Although “The Endgame” tells the story of the wrap-up of Operation Iraqi Freedom, as the war was known formally, it also retraces some of the events covered in “Cobra II,” their account of the first phase of the war. This enables “The Endgame” to stand alone. However, readers would be advised at least to peruse the earlier volume for added context.
The task the authors undertook was prodigious because the Iraq conflict was such a complex situation. At times, it was at least 10 separate conflicts occurring in the same country, with coalition forces fighting a combination of foreign jihadists, Baathist holdouts, disaffected Sunni sheiks, anti-American Shiite elements and Iranian agents. Added to this witch’s brew were the aspirations of the Kurds in the north who controlled an autonomous region. Even those of us who served in Iraq multiple times could not say that we understood the war; we only knew the small slice of it that we fought. Despite this, Mr. Gordon and Mr. Trainor are able to explain this complex jumble in a way that keeps the reader turning the pages.
The authors are particularly adept at debunking the claims of revisionists who view the Iraq surge and the Sunni Awakening as unrelated events with no cause-and-effect relationship. They build a strong case that the two events were closely related and mutually supporting.
Published as it has been on the eve of the presidential election, the book will not enhance President Obama’s claims to be an effective war leader. The Obama administration’s handling of the war receives some very sharp scrutiny from the authors. Particularly damning is their portrayal of Mr. Obama’s ambassador, Christopher Hill, who appears pigheaded and inept in his dealings with the U. S. military, coddling an Iraqi government badly in need of adult supervision. The authors paint the picture of a president so anxious to get out of Iraq that he was willing to ignore the strategic consequences of the failure to arrange a long-term strategic partnership that would have kept us close to this vital oil-producing country.
While extolling the virtues of our fighting forces and working civilians in the field, Mr. Trainor and Mr. Gordon have mixed reviews of the senior military leadership, particularly that of Gen. George W. Casey Jr., who also is portrayed as overly eager to get our troops out of Iraq. He appeared to ignore the signs that the country was descending into the chaos of sectarian civil war. Gen. David H. Petraeus gets far better marks for his handling of the surge and its synchronization with the Sunni Awakening.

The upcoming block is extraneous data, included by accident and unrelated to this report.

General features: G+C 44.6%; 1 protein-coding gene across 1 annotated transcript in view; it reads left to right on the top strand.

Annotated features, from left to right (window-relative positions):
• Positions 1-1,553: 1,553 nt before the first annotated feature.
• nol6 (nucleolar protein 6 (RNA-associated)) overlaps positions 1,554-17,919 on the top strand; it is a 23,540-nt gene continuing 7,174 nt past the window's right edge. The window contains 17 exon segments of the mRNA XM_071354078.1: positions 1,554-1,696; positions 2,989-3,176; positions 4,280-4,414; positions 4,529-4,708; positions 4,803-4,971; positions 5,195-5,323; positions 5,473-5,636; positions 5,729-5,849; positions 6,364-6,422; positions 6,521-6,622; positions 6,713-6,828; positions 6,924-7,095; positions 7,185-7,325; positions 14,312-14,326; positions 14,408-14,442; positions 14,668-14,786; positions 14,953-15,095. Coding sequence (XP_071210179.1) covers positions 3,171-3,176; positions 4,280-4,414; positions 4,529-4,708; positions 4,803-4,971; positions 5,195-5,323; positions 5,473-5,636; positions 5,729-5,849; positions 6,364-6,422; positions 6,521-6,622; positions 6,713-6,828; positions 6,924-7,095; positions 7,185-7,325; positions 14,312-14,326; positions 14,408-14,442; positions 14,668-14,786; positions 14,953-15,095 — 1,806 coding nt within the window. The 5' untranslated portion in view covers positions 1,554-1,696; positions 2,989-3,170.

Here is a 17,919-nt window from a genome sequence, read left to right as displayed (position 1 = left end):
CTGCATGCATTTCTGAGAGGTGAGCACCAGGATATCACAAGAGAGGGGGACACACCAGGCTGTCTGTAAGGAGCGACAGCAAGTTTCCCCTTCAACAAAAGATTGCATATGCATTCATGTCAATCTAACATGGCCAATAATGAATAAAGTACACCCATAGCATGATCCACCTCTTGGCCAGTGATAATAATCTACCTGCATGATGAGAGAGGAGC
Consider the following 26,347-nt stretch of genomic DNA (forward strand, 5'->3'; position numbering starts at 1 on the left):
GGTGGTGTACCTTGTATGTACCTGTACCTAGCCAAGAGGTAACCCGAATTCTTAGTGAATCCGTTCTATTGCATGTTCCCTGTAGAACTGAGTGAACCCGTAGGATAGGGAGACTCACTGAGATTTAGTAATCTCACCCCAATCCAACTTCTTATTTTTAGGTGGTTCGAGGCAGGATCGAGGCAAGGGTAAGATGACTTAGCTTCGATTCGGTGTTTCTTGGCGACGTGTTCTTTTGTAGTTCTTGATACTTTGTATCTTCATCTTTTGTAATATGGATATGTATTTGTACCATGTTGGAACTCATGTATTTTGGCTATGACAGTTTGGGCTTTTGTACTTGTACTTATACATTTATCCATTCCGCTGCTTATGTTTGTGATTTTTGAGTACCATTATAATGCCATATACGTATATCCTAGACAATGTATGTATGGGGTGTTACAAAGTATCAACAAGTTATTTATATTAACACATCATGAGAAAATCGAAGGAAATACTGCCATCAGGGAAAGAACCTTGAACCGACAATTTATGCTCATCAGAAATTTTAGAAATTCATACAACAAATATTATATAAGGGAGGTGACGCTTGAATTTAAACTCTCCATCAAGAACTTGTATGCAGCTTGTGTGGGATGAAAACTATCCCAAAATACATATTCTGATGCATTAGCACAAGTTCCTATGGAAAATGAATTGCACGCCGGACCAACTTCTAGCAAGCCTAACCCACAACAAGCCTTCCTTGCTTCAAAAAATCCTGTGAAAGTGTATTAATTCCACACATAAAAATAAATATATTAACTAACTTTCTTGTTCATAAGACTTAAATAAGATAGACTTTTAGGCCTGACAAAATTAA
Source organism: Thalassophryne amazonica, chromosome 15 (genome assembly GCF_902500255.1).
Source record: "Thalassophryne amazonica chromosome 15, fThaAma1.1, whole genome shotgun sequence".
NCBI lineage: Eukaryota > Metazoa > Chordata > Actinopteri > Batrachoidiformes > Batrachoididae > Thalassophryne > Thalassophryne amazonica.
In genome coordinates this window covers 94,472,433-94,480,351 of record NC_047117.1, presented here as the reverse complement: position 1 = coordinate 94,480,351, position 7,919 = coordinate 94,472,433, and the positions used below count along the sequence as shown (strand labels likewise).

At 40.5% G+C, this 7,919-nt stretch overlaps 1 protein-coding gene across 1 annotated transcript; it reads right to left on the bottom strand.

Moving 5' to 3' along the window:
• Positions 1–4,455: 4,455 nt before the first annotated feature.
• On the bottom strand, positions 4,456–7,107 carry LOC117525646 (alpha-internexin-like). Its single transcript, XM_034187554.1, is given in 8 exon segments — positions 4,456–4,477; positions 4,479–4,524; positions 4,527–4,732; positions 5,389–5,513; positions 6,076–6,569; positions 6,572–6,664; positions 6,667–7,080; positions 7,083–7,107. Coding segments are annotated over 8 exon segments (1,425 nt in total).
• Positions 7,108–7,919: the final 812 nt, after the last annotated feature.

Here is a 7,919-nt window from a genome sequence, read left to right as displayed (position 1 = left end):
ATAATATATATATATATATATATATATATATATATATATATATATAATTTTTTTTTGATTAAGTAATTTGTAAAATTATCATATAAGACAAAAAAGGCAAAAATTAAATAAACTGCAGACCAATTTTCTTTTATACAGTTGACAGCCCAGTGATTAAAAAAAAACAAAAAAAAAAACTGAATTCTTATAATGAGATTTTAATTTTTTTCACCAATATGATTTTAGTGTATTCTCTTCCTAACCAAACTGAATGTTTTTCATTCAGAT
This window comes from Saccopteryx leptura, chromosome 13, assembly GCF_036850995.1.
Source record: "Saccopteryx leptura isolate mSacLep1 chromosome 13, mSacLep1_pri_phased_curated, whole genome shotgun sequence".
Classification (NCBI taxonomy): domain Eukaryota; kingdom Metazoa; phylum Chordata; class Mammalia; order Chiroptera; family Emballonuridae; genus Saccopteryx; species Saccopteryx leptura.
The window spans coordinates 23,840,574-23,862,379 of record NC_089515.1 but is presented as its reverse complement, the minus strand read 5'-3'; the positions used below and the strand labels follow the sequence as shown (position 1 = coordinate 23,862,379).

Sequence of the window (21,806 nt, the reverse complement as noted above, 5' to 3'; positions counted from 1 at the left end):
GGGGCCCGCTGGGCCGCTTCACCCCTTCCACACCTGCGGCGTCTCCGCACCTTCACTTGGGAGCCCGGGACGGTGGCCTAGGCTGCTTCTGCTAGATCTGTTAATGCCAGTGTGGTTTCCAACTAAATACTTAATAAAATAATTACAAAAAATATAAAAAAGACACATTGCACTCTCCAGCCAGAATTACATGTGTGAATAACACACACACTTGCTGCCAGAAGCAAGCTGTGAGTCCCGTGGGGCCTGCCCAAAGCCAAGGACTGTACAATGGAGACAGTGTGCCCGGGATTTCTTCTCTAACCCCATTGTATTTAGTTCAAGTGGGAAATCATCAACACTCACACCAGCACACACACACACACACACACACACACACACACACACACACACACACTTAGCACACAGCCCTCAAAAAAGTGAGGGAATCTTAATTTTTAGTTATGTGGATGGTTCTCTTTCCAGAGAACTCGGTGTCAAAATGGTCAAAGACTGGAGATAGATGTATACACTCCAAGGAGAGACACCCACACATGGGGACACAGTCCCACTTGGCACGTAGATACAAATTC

The authors also are hard on President Bush’s blue-ribbon Iraq Study Group, which provided some shaky advice on how to end the war. I had the opportunity to run a war game for the chairman of the Joint Chiefs of Staff on the feasibility of those recommendations shortly after they were published. The results were dismal. It appeared to us that the study group’s members were suffering from groupthink. The book notes that only former Sen. Charles S. Robb had the moral courage to dissent from the group’s findings, and the authors think he was correct.
Mr. Trainor and Mr. Gordon make a good writing team. As a retired general, Mr. Trainor can sort through the minutia of reports and military correspondence to determine what is militarily important, and Mr. Gordon, a veteran reporter, is able to do the same on the political side. One hopes they will be better treated by reviews of this volume than by reviews of their first book, “The Generals’ War.” The New York Times allowed an author with a competing book on the market to slam theirs; it was one of the most unprofessional literary incidents of the past decade.
To sum up the book for the reader: A Republican administration blundered into the Iraq War, and a Democratic administration stumbled out of it. Through it all, rank-and-file soldiers and civilian professionals saved our bacon by making chicken salad out of chicken droppings. The devil of the story is in the details, and the authors do a superb job of providing them.